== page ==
Year 1992
Author Librado A. Santiago, James Akira Osato, Hideaki Kabuto and Akitane Mori
Publisher Medical Science Research


Librado A. Santiago, James Akira Osato1, Hideaki Kabuto and Akitane Mori

Department of Neuroscience. Institute of Molecular and Cellular Medicine, Okayama University Medical School, 2,5,1 Shikata-cho, Okayama 700, Japan, and 1Sun-O International Inc., 6-2 Kanazono-cho, Gifu 500, Japan

Keywords: Bio-catalyzer a.P.No.11 (Bio-normalizer), serotonin, dopamine, iron-induced epileptogenic focus, brain micro-dialysis.

Introduction: Subpial injection of aqueous ferrous chloride solutions [1] or iron-containing heme compounds [2] in rats produces burst of epileptiform activity [3], focal brain oedema [4],cavity necrosis [5] and neuronal damage [6]. Evidence for lipid peroxidation [7] at the iron-injection site is confirmed by the increase in malondialdehyde [8], flourescent products [9] and superoxide radicals [10,11]. Pre-treatment of rats with tocopherol and selenium prior to the iron injection prevents the development of seizures [4,5,12].

In a previous study we demonstrate the significant inhibitory effect of Bio-catalyzer (BC), a commercial health food supplemet in Japan and in the Philippines, on the thiobarbituric acid-reactive substances (TBARS) in the cortex of rats [13]. As a hydroxyl radical scavenger [13,14] and/or metal chelator, BC is claimed to have prevented iron-initiated free radical reactions believed to cause membrane damage and disruption of the integrity of the brain microvasculature. BC also inhibited TBARS and further increased superoxide dismutase activity in different brain regions in aged rats [15].

Formation of free radicals, particularly hydroxyl and superoxide radicals, causes progressive brain degeneration [16] and initiates peroxidative damage to membranes [17,18] as in seizure activity, which often develops after head trauma, cortical infarction and intracerebral haematoma. A number of workers have proposed that iron-induced lipid peroxidation relates to the turnover rate of monoamines and to seizures [19-21].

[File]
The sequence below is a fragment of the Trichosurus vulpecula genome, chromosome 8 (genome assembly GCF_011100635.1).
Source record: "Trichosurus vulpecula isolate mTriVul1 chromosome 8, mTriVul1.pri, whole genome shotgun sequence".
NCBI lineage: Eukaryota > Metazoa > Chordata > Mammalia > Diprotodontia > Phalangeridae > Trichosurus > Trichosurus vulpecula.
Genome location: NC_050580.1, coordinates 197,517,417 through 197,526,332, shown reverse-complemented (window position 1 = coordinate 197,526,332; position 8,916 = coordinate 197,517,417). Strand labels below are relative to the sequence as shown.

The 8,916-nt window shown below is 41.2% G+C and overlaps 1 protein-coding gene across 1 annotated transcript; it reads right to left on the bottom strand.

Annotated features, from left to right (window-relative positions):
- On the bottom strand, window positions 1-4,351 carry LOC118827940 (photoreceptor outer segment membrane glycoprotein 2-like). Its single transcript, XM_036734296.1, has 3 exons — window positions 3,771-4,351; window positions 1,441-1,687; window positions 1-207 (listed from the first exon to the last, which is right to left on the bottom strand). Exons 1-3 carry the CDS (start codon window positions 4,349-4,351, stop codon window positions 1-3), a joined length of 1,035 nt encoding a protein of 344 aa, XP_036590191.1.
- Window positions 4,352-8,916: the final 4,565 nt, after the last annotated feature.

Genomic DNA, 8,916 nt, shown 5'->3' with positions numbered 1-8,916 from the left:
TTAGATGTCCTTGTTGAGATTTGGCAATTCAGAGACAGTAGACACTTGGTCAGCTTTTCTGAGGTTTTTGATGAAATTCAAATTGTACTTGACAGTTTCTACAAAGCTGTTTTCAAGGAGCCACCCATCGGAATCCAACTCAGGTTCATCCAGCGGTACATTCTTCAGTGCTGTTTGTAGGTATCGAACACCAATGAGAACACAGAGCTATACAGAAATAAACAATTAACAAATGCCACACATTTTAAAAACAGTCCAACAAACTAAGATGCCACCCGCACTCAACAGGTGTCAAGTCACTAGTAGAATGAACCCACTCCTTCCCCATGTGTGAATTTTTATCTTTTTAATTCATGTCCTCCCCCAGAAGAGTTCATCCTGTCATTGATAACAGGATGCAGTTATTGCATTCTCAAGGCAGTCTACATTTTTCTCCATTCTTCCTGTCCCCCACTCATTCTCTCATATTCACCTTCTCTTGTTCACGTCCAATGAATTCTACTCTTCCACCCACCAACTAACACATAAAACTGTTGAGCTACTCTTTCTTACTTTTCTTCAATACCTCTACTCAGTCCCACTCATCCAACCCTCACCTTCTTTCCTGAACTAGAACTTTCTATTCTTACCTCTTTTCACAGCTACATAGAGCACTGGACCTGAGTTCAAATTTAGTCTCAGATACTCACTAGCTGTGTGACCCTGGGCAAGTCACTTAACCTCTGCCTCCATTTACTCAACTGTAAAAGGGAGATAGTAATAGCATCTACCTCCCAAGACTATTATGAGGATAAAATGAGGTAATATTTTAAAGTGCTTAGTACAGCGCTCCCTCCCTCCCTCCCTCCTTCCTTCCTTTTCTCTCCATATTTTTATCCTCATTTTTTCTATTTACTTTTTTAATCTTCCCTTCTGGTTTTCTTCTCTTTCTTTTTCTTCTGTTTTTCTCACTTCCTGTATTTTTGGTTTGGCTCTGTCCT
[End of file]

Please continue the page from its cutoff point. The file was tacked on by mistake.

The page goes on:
In a previous study to examine the effect of oral administration of BC on iron-induced lipid peroxidation in the rats [13] we performed only one-point observation. We have now monitored the simultaneous effects of intracortical (i.c.) FeCl3 injection and intraperitoneal (i.p.) administration of BC in alive adult rats on striatal dopamine (DA) metabolites such as 3,4-dihydroxyphenylacetic acid (DOPAC) and homovanilic acid (HVA), and the main serotonin (5-HT) metabolite of the striatum, 5-hydroxyindoleacetic acid (5-HIAA). The aim was to elucidate further the antioxidant protection of BC on the brain against oxidative stress.

We immobilised the epileptic rats with succinyl chloride and proceeded with the in vivo intracerebral microdialysis technique developed by Phebus et al. [22]. A dialysis probe, implanted into the left striatum, was continuously perfused with normal physiological saline (NPS). We collected the dialysate at regular intervals for 240 min and analysed it by high performance liquid chromatography coupled with an electrochemical detector (HPLC-ECD) [19].

Materials and methods: Bio-catalyzer a-P No.11 (Bio-normalizer) was obtained from Sun-O International, inc., Gifu, Japan. It is white, sweet, granular, natural and non-toxic health food supplement with hydroxyl radical scavenging activity prepared by fermenting a mixture of medicinal plants such as Carica papaya Linn.[13,14].

Male adult Sprague-Dawley rats from Charles River (Kanagawa, Japan) weighing 250-350 g, were housed for 1 week at 25ºC and humidity of 50 ± 5% and were allowed free access to water and a standard diet MF (Oriental Yeast, Tokyo, Japan). Inhalation anaesthesia with ethyl ether was carried out before the preparation for stereotaxic surgery. Following the system for intracerebral dialysis [22], the rats were intubated via tracheotomy, and respiration was maintained through a respirator.

Each rat was immobilized by i.p. injection of succinylcholine chloride (Katayama Chemicals, Osaka, Japan) and mounted in a Koft stereotaxic frame. The dialysis probe was carefuly implanted into the left striatum at the following coordinates as described in the stereotaxic atlas of Pellegrino et al. [23]: 2 mm anterior to the coronal suture, 3 mm to the left of the sagittal suture, and 4 mm below the dura.